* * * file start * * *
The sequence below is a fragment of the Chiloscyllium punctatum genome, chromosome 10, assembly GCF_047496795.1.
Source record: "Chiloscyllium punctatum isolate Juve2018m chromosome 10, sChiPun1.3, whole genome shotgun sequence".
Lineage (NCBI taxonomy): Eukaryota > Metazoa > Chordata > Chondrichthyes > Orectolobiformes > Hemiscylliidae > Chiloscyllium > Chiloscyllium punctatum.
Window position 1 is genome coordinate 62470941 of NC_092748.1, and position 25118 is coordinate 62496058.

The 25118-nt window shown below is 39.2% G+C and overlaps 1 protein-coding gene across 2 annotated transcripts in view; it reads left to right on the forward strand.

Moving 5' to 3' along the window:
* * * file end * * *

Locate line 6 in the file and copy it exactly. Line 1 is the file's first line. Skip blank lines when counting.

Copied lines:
Moving 5' to 3' along the window: